Our recent look into termination brings up another issue important to architects and engineers– how to sound the alarm about construction or building code violations. Sometimes, a project owner may be so focused on project completion that they want to overlook the sub-par work that may be occurring in an effort to get project open “on time”. In such cases, only if a life safety violation is reported to the authority having jurisdiction will the owner finally terminate a faulty contractor from a construction project.
Even if the work is not a life/safety issue, it is important that when delivering bad news about the quality of work that your notice be early, loud, and frequent. Basically, everyone involved should be aware, through written communications, that there is an issue that needs to be addressed on site, the contractor is messing up the construction, and what needs to be done to fix the issue(s). If the owner is willing to live with the faulty work (and it is not a life/safety matter), then at least you’ve provided notice and warned them of the issue.
Even then, you could get dragged into litigation later on. That’s right– even if you state, in writing, that something is happening which you do not approve of, and you limit your own further involvement in the project, you can be sued. So if the issue is significant enough– you may have to walk off the job yourself.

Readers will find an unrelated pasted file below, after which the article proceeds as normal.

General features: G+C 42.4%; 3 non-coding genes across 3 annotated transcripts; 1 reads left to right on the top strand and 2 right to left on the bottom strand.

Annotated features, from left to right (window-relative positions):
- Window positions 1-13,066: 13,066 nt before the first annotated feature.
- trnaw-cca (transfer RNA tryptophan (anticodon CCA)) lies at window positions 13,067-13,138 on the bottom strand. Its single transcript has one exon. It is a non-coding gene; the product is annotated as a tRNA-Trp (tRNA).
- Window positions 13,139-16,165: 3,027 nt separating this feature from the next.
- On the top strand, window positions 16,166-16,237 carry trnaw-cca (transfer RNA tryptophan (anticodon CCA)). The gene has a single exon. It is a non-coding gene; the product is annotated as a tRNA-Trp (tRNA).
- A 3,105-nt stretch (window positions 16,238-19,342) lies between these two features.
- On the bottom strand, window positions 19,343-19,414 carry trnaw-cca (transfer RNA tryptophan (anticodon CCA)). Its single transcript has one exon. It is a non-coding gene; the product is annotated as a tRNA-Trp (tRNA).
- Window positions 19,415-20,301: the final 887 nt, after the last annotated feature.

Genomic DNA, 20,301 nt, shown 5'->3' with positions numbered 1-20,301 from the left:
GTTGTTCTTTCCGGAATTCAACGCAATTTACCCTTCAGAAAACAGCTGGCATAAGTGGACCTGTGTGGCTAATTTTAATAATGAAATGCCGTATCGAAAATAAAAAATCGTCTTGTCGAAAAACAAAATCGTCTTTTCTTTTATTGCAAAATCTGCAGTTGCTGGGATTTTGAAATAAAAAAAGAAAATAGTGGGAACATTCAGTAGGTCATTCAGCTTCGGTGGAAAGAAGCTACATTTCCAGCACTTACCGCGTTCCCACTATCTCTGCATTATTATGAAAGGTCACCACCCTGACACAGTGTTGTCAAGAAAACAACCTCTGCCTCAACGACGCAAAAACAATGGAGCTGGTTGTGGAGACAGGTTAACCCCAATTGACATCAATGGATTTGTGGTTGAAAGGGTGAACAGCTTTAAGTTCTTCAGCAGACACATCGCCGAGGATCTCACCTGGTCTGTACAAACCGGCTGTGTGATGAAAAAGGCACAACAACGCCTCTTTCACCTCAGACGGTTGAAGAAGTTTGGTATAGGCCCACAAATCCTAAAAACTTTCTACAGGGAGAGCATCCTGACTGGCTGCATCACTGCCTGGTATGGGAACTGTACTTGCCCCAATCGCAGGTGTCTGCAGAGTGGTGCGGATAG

Think of the recent Titan tragedy. One OceanGate employee has claimed that he was fired after he raised safety concerns. Despite warnings some several other experts that the submersible was not properly designed and safe for the underwater exploration, the company went ahead with the ill-fated trip.
As a design professional, you cannot always help owners help themselves, but you must try to do so. You must document the issues, multiple times, multiple ways, to multiple individuals. Even if that means losing out on a job. As you watch others (but not your own Firm) get dragged into litigation over construction issues that you previously warned the owner about, your future self will thank you.
Your turn: have you ever had to deliver very bad news about a project to the owner? How did you do it? Did the owner take action? Share below in the comments, or drop me an email.